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« The Cocktail Party Goes On (For Now) | Main | Ron Paul and Benny B »

September 20, 2007


Bond investor

ZB, you seem to forget that (1) no one is forcing the foreign central banks and sovereign wealth funds that own the most U.S. government debt to buy it; (2) these investors are presumably "big boys" who should understand the currency risk they take when buying USD debt when their economies have their own currencies; (3) private investors cannot create or destroy dollars, so the dollar investors will find a home for their dollars received for oil, Chinese exports, etc. They might buy California real estate, stakes in Blackstone or Carlyle, etc., or more Treasuries. (4) The total US debt is about 100% of our GDP, in line with ostensibly "better credit" European countries like Germany and France, and much, much better than Japan.

Zero Beta

Thanks for the feedback. Some thoughts...


I don't forget that nobody is forcing them to buy our debt. They are forced to buy something with their dollars and just have chosen to buy the bonds. I do believe there are political forces at bay but by and large they can do what they want. I agree with you that they are big boys. But they also know that buy buying our debt they keep the machine working. Balking at US debt is a very dangerous notion because of how fragile the dollar is. Since the dollar basically is backed by the "full faith and credit of the US government" perception of creditworthiness is huge. That is no different than what happened a couple weeks ago in the CDO market. I think people like Bear Stearns ended up holding so many CDO's because they eventually got to a point in which if they didn't continuously buy them, they would risk the value of their entire pile. I think thats where the rest of the world is right now. I think gold is getting a huge bid because it is a great hedge for countries such as China who want to ween of the dollar but are afraid of all their current holdings. While it is true that private investors cannot create and destroy dollars, because of the dollar is essentially backed by our word, what they decide to do with their dollars has a very big impact on the dollars value. If they buy bonds, they facilitate the creation of more dollars, but keep the "full faith and credit of the US Government" intact. If they buy gold, they are damaging "the full faith and credit of the US Goverment" buy both refusing the buy the debt and buying something that essentially marks the dollar to market, but at the same time they are transferring real wealth to their nation. It also does nothing really beneficial for our own economic situation. In the same respect, if a large CDO trader sold some CDO's to another investor and bought real estate with the proceeds, it has a different effect on his overall inventory of CDO's than say if he bought Credit Default Swaps on Fannie Mae. Dollars have historically been used to buy assets that are beneficial to our overall economy, but lead to the creation of more dollars. There is no saying that the opposite could not happen - if that does occur a dollar is a liability for every American. \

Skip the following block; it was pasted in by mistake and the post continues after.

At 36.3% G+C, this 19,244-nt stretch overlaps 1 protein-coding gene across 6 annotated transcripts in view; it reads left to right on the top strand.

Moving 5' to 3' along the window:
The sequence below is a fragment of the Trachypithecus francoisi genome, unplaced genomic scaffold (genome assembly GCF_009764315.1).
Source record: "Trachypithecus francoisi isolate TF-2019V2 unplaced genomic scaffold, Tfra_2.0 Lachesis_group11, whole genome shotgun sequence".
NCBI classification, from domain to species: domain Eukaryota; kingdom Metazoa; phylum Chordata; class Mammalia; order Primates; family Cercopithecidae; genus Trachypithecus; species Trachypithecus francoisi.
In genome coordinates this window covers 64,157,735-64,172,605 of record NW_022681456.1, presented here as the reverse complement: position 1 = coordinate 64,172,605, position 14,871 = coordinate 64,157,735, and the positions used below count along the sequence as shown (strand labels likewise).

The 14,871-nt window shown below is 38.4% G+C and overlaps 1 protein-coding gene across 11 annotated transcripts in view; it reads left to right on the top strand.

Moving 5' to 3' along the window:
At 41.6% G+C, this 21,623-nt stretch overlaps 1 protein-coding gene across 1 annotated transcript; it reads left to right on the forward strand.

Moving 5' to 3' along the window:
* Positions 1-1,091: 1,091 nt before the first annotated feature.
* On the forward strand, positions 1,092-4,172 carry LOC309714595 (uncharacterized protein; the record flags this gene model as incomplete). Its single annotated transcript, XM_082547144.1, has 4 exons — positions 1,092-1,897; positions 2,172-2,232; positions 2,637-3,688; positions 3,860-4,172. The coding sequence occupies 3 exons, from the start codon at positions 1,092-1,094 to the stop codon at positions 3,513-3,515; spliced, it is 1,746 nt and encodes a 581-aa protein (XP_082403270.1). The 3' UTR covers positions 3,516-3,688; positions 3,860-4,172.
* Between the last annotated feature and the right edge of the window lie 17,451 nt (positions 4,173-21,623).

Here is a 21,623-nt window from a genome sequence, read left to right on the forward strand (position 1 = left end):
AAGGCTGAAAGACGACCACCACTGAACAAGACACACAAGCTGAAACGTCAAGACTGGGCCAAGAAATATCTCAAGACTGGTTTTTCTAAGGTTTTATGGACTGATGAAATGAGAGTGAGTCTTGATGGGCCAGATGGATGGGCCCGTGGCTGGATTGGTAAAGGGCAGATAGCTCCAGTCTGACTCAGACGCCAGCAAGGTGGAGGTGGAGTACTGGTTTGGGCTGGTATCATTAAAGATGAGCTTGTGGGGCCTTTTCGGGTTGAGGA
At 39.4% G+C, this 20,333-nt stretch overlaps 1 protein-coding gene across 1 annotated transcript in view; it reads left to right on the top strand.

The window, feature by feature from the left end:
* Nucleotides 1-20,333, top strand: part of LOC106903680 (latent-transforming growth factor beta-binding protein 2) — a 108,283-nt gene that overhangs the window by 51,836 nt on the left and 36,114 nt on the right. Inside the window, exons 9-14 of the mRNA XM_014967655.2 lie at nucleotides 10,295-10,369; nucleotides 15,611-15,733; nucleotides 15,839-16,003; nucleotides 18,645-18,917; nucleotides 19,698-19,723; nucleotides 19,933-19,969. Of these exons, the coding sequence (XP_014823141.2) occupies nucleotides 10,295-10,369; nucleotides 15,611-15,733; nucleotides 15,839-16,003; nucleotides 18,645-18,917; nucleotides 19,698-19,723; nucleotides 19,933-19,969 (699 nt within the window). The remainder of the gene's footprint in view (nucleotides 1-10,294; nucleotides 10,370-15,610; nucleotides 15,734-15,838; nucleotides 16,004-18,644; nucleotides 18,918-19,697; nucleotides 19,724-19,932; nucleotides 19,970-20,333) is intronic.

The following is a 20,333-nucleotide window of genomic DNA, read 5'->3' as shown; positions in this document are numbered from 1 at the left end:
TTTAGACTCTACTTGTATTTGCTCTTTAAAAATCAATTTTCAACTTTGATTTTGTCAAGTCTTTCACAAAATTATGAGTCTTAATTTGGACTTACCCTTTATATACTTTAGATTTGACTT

Additionally, if a company is teetering towards bankruptcy, being a debt owner is much more beneficial than being an equity owner. If the company goes bankrupt, the debt owners have claims on the assets. I think the same is true on the global scale. If China loses money buying shares of Apple, it's they might get $100 to spend at an Apple Store but most likely they get nothing. If they lose money on Treasury Bonds, they get political influence.

4. GDP is a flow variable. It is measured per unit of time. US Government Debt is a stock variable. It is measured at a given point in time. It is sometimes dangerous to interpret ratios between the two in the context of inflation and exchange rates. A oil company's earnings look much different depending on how it accounts for its inventory (FIFO or LIFO) in the context of rising oil. This would cause their mixed ratios such as profit margins and return on equity to look different.

GDP is measured in the final sales of goods and services over a given year where national debt is total debt outstanding at the end of the year (or quarter or whatever). Something such as this is better to look at in a chart because the direction is important . In the context of inflation and a falling dollar, GDP should rise every year, as prices inflate and we produce more and more dollars. The debt may or may not increase depending on our debt structure. Since we run a deficit and our currency has been overall weakening I'm assuming our debt increases every year as the 100 dollars worth of bonds from 1972 are replaced with 800 of its equivalent today. Therefore the level is not as important as the direction and the analysis of the denominator and numerator. If our national debt continues to increase and this ratio increases year over year in the context of inflation, I would think it means we are borrowing but really not producing anything, that we are just basically just devaluing our currency.

I am unaware of the trends in Europe and Japan, but two key differences are that in Europe the Government pays for much more and they are taxed much more than we are. In Japan, they had 0% interest rates for a few years which is a wild phenomenon. Also both countries have much higher savings rates than in the US - something that should be important to both the debt and future gdp of a nation.

Thanks for the comments tho. Let me know what you think. I enjoy the discourse and wish more people would post comments and challenge my ideas because I enjoy the thought that it provokes.



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